Category: General Earth Institute

Copy Cat!: Fighting the Global Water Scarcity Issue

by | 10.29.2014 at 1:50pm
A_child_drinks_water

According to the World Water Management Institute, over one-third of the human population is affected by water scarcity. Advances in physical understanding, its applications, and the study of our environment and bio-mimicry help us develop more effective ways to fight freshwater scarcity around the world.

Faculty Profile: Sara Tjossem

by | 10.27.2014 at 1:43pm
tjossem

For Sara Tjossem, a Senior Lecturer at the School of International and Public Affairs, the MPA in Environmental Science and Policy program is an exciting opportunity for her to engage with tomorrow’s environmental leaders. Tjossem says one of her favorite parts of the program is watching students form professional and personal connections they may not have otherwise made.

Alma Mater’s Other Secret: a Way Forward on Climate

by | 10.27.2014 at 12:00pm
keleman oman rock closeup KK

Sitting on the iconic front steps of Low Library, Alma Mater opens her arms to all who would learn. The plinth on which she rests sends a different message — clues to one possible method of carbon sequestration, which could prove to be a vital technology for addressing our problem of too much CO2.

An Evening with the Writers of the Clean Air Act: Insight into the ‘Golden Age’ of Environmental Law

by | 10.24.2014 at 9:44am
Leon Billings, Edmund Muskie, and Thomas Jorling circa 1970.

At a panel discussion this week, Leon Billings and Thomas Jorling, two senior staff members who helped craft the Clean Air Act, Clean Water Act, and other major environmental legislation in the 1970s, spoke about the bipartisan effort to pass that legislation, and the partisan divide that stymies Congress today.

The Ebola Crisis: What It Means for West Africa and the World

by | 10.23.2014 at 12:40pm
A patient attempts to rehydrate himself under the watchful eye of a nurse. Photo: Sylvain Cherkaoui/Cosmos for Médecins Sans Frontières

“The Ebola epidemic … should be viewed akin to a world war whose outcome matters crucially for all of us,” said Dr. Ranu Dhillon; he and other health experts will speak at a forum on Ebola at Columbia University Monday.

Photo Essay: A Day in the Life of the Hudson River

by | 10.23.2014 at 12:37pm
Wading into the Hudson, the students collect, identify and count species of fish. Here, Pearl River High School teacher Tom Mullane holds up a juvenile herring. (Margie Turrin)

Once a year, Piermont Pier becomes a field station, and local students, a team of environmental investigators. On Tuesday, scientists at Lamont-Doherty Earth Observatory led students through a series of field experiments designed to teach them more about the Hudson River.

MS Student Advocates for Sustainable Fashion

by | 10.23.2014 at 10:20am
MS in Sustainability Management student Ruth Penniston

After working in the University of Arizona’s Laboratory of Tree Ring Research, current Master of Science in Sustainability Management student Ruth Penniston joined the program with the intention of helping to bridge the gap between scientists and the rest of the world. Recently, Ruth began an internship at a sustainable fashion company, Modavanti, where she communicates her passion for the environment through advocating for sustainable fashion choices to the consumers. She strongly believes individuals should be given options for a more sustainable lifestyle and be educated about the benefits these options entail.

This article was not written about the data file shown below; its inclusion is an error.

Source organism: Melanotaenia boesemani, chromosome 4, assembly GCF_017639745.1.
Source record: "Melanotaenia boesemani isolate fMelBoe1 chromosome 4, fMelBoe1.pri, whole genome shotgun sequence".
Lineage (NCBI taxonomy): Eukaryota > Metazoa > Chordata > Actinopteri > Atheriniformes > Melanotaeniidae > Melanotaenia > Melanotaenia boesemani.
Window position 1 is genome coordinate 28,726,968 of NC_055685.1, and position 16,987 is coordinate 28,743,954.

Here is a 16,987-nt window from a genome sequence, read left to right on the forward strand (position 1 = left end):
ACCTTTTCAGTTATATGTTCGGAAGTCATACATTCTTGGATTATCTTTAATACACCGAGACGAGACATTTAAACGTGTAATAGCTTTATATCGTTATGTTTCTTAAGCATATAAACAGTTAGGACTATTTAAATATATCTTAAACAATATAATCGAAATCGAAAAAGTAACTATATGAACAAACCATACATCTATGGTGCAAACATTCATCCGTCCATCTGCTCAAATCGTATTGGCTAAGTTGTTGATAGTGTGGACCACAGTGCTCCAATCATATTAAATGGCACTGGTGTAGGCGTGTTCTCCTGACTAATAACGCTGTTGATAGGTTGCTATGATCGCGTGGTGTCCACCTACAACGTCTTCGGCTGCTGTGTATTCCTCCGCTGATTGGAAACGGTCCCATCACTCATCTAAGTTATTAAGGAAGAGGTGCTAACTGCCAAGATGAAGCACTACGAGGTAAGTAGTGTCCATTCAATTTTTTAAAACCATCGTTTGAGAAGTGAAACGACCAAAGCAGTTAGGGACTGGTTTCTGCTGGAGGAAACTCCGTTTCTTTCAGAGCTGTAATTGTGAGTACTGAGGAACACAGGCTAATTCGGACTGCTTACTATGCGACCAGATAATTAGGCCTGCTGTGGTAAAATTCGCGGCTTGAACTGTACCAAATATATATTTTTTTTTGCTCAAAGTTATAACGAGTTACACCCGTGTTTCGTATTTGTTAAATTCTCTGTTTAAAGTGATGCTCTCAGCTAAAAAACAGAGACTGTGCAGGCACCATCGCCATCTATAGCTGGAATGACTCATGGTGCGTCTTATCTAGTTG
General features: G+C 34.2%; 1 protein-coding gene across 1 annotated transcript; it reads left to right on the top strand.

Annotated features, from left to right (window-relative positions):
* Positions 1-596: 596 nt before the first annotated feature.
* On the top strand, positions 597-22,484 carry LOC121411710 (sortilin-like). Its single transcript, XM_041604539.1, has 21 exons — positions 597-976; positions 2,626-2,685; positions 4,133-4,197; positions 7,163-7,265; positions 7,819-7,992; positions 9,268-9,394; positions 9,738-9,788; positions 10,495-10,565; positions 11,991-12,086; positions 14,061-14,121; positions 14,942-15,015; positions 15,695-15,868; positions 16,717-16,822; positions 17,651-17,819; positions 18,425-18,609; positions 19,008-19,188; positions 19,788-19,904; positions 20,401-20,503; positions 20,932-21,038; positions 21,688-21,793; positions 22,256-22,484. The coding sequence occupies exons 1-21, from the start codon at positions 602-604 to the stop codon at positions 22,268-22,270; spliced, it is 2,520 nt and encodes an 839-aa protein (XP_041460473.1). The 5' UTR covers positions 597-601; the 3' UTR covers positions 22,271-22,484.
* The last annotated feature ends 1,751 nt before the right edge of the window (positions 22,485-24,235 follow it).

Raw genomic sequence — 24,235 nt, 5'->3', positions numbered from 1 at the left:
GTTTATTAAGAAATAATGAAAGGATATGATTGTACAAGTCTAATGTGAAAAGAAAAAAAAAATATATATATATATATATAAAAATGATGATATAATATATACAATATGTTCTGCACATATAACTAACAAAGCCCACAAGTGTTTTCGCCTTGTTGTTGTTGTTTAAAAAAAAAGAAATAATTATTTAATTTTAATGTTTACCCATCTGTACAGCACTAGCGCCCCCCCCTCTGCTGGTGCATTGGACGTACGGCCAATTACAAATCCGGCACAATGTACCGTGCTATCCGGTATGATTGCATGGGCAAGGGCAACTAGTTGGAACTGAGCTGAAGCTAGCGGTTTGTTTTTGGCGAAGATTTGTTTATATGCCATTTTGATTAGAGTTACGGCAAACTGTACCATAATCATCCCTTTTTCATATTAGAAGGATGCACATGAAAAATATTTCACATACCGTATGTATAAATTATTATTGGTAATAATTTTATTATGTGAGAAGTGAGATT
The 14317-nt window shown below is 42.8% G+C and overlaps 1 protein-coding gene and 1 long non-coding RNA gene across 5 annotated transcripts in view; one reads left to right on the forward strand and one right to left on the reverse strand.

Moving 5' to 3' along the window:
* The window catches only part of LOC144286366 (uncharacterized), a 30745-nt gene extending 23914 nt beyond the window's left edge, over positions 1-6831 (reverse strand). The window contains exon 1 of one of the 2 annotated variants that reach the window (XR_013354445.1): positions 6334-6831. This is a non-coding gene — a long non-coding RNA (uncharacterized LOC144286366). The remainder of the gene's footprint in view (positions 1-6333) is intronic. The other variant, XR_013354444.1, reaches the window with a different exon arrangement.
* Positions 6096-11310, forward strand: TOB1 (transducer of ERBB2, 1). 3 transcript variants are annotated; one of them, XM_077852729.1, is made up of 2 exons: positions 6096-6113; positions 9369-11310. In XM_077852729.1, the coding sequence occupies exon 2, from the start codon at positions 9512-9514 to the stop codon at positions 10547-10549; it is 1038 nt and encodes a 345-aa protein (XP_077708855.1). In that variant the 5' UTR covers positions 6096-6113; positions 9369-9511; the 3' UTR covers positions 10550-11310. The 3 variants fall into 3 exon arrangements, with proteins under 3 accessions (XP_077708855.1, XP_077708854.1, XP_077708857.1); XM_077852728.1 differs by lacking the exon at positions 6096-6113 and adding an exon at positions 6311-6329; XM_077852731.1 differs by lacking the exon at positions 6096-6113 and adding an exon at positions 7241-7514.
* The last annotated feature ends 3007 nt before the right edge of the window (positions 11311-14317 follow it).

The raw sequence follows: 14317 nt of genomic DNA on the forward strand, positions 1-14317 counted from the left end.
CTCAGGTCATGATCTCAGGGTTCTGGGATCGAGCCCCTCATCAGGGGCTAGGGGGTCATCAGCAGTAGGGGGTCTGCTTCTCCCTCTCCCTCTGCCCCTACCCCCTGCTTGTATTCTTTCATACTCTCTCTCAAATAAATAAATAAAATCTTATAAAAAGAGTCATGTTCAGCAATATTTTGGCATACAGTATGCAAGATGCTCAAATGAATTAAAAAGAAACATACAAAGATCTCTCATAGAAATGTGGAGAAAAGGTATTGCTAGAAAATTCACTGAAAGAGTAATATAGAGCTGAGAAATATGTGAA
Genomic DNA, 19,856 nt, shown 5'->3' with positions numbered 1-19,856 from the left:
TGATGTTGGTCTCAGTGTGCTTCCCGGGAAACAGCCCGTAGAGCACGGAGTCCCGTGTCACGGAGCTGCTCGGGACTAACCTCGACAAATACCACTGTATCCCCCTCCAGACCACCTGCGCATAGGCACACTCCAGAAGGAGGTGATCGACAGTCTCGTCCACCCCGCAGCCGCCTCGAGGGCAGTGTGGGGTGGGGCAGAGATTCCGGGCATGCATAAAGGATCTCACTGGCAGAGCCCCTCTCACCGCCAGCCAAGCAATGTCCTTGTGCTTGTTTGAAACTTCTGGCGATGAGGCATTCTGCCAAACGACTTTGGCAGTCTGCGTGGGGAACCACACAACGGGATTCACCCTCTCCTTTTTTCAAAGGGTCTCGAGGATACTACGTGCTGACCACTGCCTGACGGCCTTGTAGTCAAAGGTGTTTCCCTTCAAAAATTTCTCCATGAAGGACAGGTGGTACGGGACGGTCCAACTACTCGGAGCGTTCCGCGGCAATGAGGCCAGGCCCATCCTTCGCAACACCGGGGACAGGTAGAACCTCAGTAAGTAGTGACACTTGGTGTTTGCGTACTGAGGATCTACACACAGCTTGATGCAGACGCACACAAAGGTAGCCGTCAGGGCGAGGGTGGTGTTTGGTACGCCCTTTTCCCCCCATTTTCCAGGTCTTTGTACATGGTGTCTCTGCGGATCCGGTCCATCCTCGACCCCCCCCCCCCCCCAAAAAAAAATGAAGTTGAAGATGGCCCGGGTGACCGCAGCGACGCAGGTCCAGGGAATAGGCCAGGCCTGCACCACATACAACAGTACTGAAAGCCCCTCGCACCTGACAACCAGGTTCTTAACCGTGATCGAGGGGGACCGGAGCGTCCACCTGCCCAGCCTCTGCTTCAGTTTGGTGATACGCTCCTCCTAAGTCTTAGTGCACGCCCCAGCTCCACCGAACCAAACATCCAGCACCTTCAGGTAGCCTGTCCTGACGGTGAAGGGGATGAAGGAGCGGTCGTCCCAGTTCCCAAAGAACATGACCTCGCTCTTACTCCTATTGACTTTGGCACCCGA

Eco-Theater Engages Visitors at Lamont-Doherty’s Open House

by | 10.22.2014 at 3:32pm
Superhero Clubhouse Performs "Salty Folk"
Photo Credit: Jane Rebecca Marchant

Visitors to Lamont-Doherty Earth Observatory’s open house on Oct. 11 could tune in to a performance of “Salty Folk” by Superhero Clubhouse, a collective of artists and environmental advocates. Created by Jeremy Pickard and Nate Weida, the play uses music and humor to illustrate the history and importance of New York Harbor through the “eyes” of five oysters: Brook, Manny, Bronxy, Queeny and Stats.

Administrative Internship in the Executive Director’s Office

by | 10.22.2014 at 10:21am
Butler

The Office of the Executive Director at the Earth Institute is seeking an intern to provide administrative support during the work week. Intern tasks include administrative work such as correspondence, scheduling, phone and desk coverage, photocopying, mailings, and errands. The intern may also be asked to provide research support to the team, including compiling and editing reports and presentations, as well as support in planning and executing Executive Director’s events, meetings, conferences, and seminars.

Volcanic Plumbing at Mid-Ocean Ridges Goes Far Deeper than Thought

by | 10.21.2014 at 12:01pm
The images were taken aboard the R/V Langseth on a 2008 expedition to the East Pacific Rise. (Marjanovic)

New pictures in the journal Nature Geoscience may help resolve a debate about how new crust forms at mid-ocean ridges where earth’s tectonic plates are slowly pulling apart.